Fargo is the now classic breakthrough film from 1996 by Joel and Ethan Coen, a crime drama, apparently based on true events in the US state of Minnesota, in 1987, in which a hapless and slightly crooked car dealer gets involved with some ruthless petty criminals, everything spirals out of control with unforeseen and increasingly dire circumstances and bloody, gruesome consequences.
It contrasted the eccentric, folksy attitude of mid-north westerners through an oddball collection of quirky small town characters, with the harsh, ruthless and empty greed of perceived outsiders. Fargo the TV series, starring The Hobbit’s Martin Freeman, continues and elaborates on the themes and plots and, although updated to 2006, has similar characters to the original. Both also share the frozen, silent, snowbound landscapes, a symbolic and philosophical backdrop, and also the distinct Minnesota accent.
More correctly described as Upper Midwest American English (or North-Central American English) – it is actually considered a dialect by linguists, not merely an accent. It is spoken by around 12 million people in the northern parts of the central states bordering Canada, including Montana, North and South Dakota, Wisconsin, Minnesota and parts of Iowa, and Michigan.
It shares much with the Canadian accent, and most linguists attribute its development through the settlement of the region by Scandinavian, German, Finnish and Dutch settlers, combined with Scots-Irish and and English who also settled in the northern mid-west states. Through a process called language transfer, the language of later immigrants influenced that of earlier settlers. For an even more extreme variation, there is also what’s known as the Yooper Dialect, heard in the Upper (or ‘Yooper’) Peninsula of Michigan, Northwest Wisconsin and Minnesota, and which combined linguistic elements from Finnish, German and Scandinavian with English, the local Native American and even French Canadian speech.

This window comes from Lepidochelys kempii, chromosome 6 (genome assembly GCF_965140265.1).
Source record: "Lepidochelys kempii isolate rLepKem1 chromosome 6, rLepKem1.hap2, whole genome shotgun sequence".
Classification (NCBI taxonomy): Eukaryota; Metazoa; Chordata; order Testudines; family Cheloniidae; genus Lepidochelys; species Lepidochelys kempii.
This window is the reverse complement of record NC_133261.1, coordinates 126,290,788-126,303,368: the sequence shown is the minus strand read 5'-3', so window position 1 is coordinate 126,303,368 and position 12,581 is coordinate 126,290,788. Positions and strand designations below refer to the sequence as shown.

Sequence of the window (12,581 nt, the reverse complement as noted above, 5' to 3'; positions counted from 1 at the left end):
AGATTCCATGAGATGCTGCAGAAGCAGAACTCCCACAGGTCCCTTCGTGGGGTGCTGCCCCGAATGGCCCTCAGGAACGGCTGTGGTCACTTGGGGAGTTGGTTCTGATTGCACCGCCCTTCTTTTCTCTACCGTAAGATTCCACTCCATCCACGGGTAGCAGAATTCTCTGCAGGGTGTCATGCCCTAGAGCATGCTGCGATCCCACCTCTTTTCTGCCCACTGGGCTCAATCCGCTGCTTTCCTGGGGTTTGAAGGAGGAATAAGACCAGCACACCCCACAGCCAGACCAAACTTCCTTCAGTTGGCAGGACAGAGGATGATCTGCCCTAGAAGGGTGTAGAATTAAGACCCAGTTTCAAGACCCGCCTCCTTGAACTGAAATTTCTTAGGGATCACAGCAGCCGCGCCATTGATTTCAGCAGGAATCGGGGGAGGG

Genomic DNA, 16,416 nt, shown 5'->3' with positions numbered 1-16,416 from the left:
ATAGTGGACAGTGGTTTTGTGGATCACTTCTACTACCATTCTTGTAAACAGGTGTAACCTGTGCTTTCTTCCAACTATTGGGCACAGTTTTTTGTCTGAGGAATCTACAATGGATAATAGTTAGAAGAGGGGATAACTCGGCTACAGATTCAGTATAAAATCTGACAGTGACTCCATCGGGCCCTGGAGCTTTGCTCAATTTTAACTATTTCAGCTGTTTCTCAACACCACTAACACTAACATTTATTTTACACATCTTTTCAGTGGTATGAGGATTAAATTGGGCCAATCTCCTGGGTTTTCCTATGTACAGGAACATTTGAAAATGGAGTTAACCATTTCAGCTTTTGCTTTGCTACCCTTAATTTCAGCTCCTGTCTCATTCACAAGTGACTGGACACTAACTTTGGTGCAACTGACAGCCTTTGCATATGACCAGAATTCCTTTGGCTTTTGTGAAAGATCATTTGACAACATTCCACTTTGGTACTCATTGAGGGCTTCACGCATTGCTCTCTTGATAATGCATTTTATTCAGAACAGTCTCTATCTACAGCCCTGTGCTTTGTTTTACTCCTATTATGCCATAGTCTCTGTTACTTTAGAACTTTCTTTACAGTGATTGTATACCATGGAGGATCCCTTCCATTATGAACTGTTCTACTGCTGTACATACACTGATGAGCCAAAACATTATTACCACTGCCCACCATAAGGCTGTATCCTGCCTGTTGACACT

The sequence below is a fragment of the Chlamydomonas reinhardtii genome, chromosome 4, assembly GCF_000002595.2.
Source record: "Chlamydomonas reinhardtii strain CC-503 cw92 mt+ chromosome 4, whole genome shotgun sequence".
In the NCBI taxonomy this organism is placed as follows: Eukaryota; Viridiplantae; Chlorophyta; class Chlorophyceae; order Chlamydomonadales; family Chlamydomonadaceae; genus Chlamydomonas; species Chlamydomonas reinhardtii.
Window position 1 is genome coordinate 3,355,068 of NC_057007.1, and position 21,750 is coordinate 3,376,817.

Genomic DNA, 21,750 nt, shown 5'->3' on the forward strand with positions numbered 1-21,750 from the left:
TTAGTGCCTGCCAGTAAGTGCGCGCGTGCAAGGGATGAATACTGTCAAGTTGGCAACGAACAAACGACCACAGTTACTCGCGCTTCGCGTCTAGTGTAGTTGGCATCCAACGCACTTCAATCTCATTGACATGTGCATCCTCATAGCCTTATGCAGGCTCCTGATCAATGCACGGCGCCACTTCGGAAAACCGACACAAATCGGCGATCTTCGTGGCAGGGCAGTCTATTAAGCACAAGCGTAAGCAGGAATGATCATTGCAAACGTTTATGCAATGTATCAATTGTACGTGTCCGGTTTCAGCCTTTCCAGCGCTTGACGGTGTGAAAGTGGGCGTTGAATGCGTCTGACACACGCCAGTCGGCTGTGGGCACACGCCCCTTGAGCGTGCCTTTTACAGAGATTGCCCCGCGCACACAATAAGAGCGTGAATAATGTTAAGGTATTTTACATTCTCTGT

There is a tendency to laugh at the Minnesota accent, to consider it dumb, unsophisticated. That would be a mistake. It is informed from a diversity of rich and complex cultures. It seems particularly warm and friendly in the face of the unforgiving northern clime, and yet it also reflects an unprepossessing directness, a pragmatism again born in response to the deadly elements. Which makes it almost perfect for a tale of unfortunate circumstances and ruthless crime, nature at her harshest, characters pushed to extremes, the emptiness of greed and the simplicity of justice.